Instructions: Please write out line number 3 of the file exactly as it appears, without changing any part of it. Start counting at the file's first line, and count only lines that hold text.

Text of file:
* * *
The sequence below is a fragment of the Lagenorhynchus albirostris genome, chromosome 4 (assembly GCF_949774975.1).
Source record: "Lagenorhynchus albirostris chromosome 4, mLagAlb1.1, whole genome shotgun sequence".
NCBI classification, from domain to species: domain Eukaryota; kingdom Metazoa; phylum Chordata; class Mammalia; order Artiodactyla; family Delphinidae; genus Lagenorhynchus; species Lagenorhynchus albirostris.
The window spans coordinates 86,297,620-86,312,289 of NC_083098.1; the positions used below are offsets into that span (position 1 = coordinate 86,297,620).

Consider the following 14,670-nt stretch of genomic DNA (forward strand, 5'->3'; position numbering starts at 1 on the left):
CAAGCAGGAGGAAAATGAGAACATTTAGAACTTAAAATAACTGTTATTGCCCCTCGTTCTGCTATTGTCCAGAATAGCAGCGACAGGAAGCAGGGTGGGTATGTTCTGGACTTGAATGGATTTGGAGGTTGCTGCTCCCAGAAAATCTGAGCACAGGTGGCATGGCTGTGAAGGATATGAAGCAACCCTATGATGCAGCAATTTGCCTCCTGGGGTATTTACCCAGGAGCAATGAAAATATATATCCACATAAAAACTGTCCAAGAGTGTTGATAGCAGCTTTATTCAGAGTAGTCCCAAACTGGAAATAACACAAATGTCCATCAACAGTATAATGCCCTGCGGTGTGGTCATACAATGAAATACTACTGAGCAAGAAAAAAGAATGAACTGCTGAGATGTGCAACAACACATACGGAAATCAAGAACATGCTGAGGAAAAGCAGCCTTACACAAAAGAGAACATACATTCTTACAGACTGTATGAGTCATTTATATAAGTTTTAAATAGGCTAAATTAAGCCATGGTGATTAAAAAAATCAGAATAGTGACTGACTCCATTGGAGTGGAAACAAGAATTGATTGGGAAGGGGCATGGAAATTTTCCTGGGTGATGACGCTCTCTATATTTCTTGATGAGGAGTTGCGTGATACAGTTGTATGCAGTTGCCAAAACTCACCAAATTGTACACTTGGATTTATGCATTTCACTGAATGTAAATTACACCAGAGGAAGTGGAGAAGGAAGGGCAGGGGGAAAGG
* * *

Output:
NCBI classification, from domain to species: domain Eukaryota; kingdom Metazoa; phylum Chordata; class Mammalia; order Artiodactyla; family Delphinidae; genus Lagenorhynchus; species Lagenorhynchus albirostris.